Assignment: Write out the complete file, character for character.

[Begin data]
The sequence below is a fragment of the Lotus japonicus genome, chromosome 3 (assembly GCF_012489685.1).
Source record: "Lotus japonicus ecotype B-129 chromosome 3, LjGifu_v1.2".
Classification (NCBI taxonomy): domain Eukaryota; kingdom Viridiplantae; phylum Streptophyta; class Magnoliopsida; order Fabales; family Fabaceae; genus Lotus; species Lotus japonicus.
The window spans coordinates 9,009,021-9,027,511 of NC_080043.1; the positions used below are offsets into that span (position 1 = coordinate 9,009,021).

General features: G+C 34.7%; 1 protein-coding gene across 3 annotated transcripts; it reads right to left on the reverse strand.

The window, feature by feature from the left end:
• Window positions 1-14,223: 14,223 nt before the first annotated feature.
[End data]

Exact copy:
The sequence below is a fragment of the Lotus japonicus genome, chromosome 3 (assembly GCF_012489685.1).
Source record: "Lotus japonicus ecotype B-129 chromosome 3, LjGifu_v1.2".
Classification (NCBI taxonomy): domain Eukaryota; kingdom Viridiplantae; phylum Streptophyta; class Magnoliopsida; order Fabales; family Fabaceae; genus Lotus; species Lotus japonicus.
The window spans coordinates 9,009,021-9,027,511 of NC_080043.1; the positions used below are offsets into that span (position 1 = coordinate 9,009,021).

General features: G+C 34.7%; 1 protein-coding gene across 3 annotated transcripts; it reads right to left on the reverse strand.

The window, feature by feature from the left end:
• Window positions 1-14,223: 14,223 nt before the first annotated feature.